Health Concerns When Planning to Move Abroad

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Health concerns and a move abroad
Get health vaccinations before you move abroad. Pixabay, CC0 Creative Commons.

The decision to move abroad is a big one. You’ll leave behind all of your friends and family and step into unknown territory. There are a million things to deal with, from packing to selling your old house. But one thing that often gets overlooked are health concerns.

If you’re emigrating to a fairly exotic country, for example, there are all sorts of health implications that you don’t usually have to deal with at home. If you aren’t prepared for it, you won’t end up having the experience that you had hoped. So, before you leave, make sure you consider these things.

Vaccinations

Getting vaccinations is the first thing to do. There will be all sorts of illnesses that you haven’t been exposed to at home and if you don’t get vaccinated properly, you put yourself in serious danger.

Plus, most of the time a country won’t let you in without proof that you’ve been vaccinated anyway. Use this handy form to find out which vaccinations you need for your destination.

Then make an appointment with your doctor. When you meet, tell the GP about your plans to move abroad and they will set up appointments for you. Once you’re done, make sure you get the necessary paperwork from them to prove that you’re safe from health concerns. Leave enough time to get that done because some of those tests require more than one cycle.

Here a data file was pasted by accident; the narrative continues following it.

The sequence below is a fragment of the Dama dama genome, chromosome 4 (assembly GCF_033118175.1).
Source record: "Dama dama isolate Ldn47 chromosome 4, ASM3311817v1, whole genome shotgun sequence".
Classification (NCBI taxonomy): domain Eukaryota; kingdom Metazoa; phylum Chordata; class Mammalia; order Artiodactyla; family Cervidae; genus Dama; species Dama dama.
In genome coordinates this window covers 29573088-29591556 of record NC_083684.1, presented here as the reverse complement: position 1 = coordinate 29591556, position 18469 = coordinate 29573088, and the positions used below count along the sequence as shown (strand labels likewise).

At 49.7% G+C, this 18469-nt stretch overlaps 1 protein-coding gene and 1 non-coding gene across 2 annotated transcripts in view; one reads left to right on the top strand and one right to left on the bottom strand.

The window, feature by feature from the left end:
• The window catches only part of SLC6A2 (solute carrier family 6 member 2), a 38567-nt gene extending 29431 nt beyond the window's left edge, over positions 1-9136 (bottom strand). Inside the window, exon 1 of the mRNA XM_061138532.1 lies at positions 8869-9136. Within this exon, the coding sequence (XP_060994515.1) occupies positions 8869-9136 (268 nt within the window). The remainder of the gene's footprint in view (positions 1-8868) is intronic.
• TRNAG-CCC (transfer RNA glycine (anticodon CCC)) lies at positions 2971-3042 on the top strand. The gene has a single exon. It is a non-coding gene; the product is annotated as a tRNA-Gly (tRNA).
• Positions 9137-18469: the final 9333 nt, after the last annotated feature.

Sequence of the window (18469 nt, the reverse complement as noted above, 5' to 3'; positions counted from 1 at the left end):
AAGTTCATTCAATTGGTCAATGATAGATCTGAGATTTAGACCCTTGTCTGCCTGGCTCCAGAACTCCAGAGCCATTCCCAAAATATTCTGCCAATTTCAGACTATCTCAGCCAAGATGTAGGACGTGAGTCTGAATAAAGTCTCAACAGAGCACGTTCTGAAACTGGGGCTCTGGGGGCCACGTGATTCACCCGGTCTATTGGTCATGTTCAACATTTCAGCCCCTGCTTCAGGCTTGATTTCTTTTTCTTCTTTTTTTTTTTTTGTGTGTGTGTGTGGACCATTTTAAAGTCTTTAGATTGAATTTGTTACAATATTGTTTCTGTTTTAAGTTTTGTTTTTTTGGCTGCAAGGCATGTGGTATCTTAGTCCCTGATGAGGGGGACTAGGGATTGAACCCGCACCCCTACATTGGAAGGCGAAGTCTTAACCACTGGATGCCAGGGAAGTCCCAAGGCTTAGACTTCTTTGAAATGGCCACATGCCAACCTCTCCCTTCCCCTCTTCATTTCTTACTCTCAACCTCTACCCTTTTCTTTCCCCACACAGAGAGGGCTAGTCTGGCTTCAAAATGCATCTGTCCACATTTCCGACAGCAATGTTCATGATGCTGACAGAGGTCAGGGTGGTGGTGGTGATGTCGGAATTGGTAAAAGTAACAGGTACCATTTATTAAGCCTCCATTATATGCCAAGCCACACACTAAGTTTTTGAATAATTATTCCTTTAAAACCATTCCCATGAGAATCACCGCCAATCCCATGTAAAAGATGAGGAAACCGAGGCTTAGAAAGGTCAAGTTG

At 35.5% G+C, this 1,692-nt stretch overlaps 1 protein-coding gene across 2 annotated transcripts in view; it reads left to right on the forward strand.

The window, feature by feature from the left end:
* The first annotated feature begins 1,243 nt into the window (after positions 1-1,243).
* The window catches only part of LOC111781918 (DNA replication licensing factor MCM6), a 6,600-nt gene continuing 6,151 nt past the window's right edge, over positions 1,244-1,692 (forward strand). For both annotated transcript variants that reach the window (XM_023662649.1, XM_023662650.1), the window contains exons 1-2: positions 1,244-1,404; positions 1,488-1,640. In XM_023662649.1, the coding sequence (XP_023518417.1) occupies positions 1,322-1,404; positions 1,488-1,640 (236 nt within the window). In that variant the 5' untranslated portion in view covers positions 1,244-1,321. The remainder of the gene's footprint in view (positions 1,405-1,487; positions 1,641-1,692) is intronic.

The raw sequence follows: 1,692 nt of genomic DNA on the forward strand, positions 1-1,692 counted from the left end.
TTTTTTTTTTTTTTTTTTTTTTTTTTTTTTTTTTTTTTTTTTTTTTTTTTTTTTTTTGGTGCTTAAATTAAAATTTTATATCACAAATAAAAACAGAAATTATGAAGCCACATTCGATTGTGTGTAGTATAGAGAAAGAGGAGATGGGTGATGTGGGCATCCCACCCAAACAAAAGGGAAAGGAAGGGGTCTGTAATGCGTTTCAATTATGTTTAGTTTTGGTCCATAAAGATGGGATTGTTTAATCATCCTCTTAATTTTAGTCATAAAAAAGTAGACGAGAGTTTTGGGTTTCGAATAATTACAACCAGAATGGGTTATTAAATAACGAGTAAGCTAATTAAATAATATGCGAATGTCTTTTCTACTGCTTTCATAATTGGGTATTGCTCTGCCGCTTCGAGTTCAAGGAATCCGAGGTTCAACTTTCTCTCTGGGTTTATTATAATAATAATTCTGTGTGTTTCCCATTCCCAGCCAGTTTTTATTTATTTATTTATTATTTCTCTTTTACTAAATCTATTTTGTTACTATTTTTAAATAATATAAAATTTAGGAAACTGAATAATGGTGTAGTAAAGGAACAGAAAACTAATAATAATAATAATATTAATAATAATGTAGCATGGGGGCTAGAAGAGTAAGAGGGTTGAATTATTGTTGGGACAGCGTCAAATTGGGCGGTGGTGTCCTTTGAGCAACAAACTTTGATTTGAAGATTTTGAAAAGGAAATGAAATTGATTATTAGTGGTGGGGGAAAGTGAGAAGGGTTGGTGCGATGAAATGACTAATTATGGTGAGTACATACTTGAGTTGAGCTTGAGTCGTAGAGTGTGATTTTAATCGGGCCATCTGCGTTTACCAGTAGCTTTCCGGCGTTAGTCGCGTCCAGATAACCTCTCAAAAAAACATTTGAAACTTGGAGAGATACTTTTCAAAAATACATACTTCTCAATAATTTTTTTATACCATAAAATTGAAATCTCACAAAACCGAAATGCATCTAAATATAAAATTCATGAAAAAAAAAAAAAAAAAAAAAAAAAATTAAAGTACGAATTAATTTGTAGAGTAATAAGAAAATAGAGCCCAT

Have a Plan in Case of Health Concerns

If the worst does happen and you get seriously ill overseas, you need to have a plan in place. One of the biggest considerations when health concerns arise is whether to go home or not.

If you are seriously ill, you may want to be close to your family. Look into hiring a medevac service that can take you home at short notice, if needed. Or, you could stay out there. But, depending on the situation, you may want to be closer to your loved ones. Plus, you need to work out what will happen to your family if you are unable to look after them.

Get a Checkup

While you’re still at home and you have your health insurance, you may as well take advantage of it. Go to the doctor and get a full medical checkup before your move abroad. You’re probably due for one anyway.

If you don’t get a checkup, you might arrive at the destination only to find that you’ve got lots of health issues to sort out. That’s going to be a huge hassle on top of everything else that you have to sort. Plus, your GP can identify any problems you might not know about. If there any health concerns come up, consider putting off the move. 

Understand the Healthcare System

The biggest mistake that people make when they move abroad is thinking that the healthcare system out there is going to be the same as back home. That’s not often the case as healthcare and insurance is incredibly complex. Just think back to the first time you tried to sort out your insurance.

If you don’t get to grips with the healthcare system before you move abroad, you’ll have a hard time trying to set it up when you get there. It’s even more difficult if you have a language barrier.